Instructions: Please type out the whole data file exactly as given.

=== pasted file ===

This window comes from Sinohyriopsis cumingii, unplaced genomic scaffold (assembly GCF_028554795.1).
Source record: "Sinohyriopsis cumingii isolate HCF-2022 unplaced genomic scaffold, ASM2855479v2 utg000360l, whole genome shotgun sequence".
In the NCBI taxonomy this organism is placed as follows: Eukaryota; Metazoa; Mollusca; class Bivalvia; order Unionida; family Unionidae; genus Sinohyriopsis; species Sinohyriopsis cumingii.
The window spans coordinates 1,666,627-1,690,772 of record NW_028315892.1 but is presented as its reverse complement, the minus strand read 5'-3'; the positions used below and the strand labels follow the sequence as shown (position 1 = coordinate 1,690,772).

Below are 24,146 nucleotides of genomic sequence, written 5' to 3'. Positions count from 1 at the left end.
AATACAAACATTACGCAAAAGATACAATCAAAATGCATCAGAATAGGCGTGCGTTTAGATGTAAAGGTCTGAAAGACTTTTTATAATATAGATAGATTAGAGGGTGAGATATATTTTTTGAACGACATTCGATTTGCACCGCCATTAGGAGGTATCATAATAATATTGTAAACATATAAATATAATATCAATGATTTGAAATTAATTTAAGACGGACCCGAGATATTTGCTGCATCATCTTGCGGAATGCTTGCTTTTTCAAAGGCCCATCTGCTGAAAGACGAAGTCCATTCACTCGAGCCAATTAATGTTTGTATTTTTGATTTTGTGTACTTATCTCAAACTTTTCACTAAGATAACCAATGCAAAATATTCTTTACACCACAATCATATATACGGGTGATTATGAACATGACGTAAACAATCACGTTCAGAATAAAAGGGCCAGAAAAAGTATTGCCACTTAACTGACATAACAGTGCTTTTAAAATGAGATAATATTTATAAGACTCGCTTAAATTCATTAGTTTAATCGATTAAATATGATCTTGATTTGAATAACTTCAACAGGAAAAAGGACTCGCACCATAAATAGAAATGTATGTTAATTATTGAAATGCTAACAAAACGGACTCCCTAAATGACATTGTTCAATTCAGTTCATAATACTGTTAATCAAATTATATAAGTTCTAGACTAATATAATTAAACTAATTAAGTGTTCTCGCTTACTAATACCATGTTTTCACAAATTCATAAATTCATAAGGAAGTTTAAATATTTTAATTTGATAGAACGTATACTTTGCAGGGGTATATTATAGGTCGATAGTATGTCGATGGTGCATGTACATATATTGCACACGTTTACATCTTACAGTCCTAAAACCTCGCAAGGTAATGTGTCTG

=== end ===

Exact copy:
This window comes from Sinohyriopsis cumingii, unplaced genomic scaffold (assembly GCF_028554795.1).
Source record: "Sinohyriopsis cumingii isolate HCF-2022 unplaced genomic scaffold, ASM2855479v2 utg000360l, whole genome shotgun sequence".
In the NCBI taxonomy this organism is placed as follows: Eukaryota; Metazoa; Mollusca; class Bivalvia; order Unionida; family Unionidae; genus Sinohyriopsis; species Sinohyriopsis cumingii.
The window spans coordinates 1,666,627-1,690,772 of record NW_028315892.1 but is presented as its reverse complement, the minus strand read 5'-3'; the positions used below and the strand labels follow the sequence as shown (position 1 = coordinate 1,690,772).

Below are 24,146 nucleotides of genomic sequence, written 5' to 3'. Positions count from 1 at the left end.
AATACAAACATTACGCAAAAGATACAATCAAAATGCATCAGAATAGGCGTGCGTTTAGATGTAAAGGTCTGAAAGACTTTTTATAATATAGATAGATTAGAGGGTGAGATATATTTTTTGAACGACATTCGATTTGCACCGCCATTAGGAGGTATCATAATAATATTGTAAACATATAAATATAATATCAATGATTTGAAATTAATTTAAGACGGACCCGAGATATTTGCTGCATCATCTTGCGGAATGCTTGCTTTTTCAAAGGCCCATCTGCTGAAAGACGAAGTCCATTCACTCGAGCCAATTAATGTTTGTATTTTTGATTTTGTGTACTTATCTCAAACTTTTCACTAAGATAACCAATGCAAAATATTCTTTACACCACAATCATATATACGGGTGATTATGAACATGACGTAAACAATCACGTTCAGAATAAAAGGGCCAGAAAAAGTATTGCCACTTAACTGACATAACAGTGCTTTTAAAATGAGATAATATTTATAAGACTCGCTTAAATTCATTAGTTTAATCGATTAAATATGATCTTGATTTGAATAACTTCAACAGGAAAAAGGACTCGCACCATAAATAGAAATGTATGTTAATTATTGAAATGCTAACAAAACGGACTCCCTAAATGACATTGTTCAATTCAGTTCATAATACTGTTAATCAAATTATATAAGTTCTAGACTAATATAATTAAACTAATTAAGTGTTCTCGCTTACTAATACCATGTTTTCACAAATTCATAAATTCATAAGGAAGTTTAAATATTTTAATTTGATAGAACGTATACTTTGCAGGGGTATATTATAGGTCGATAGTATGTCGATGGTGCATGTACATATATTGCACACGTTTACATCTTACAGTCCTAAAACCTCGCAAGGTAATGTGTCTG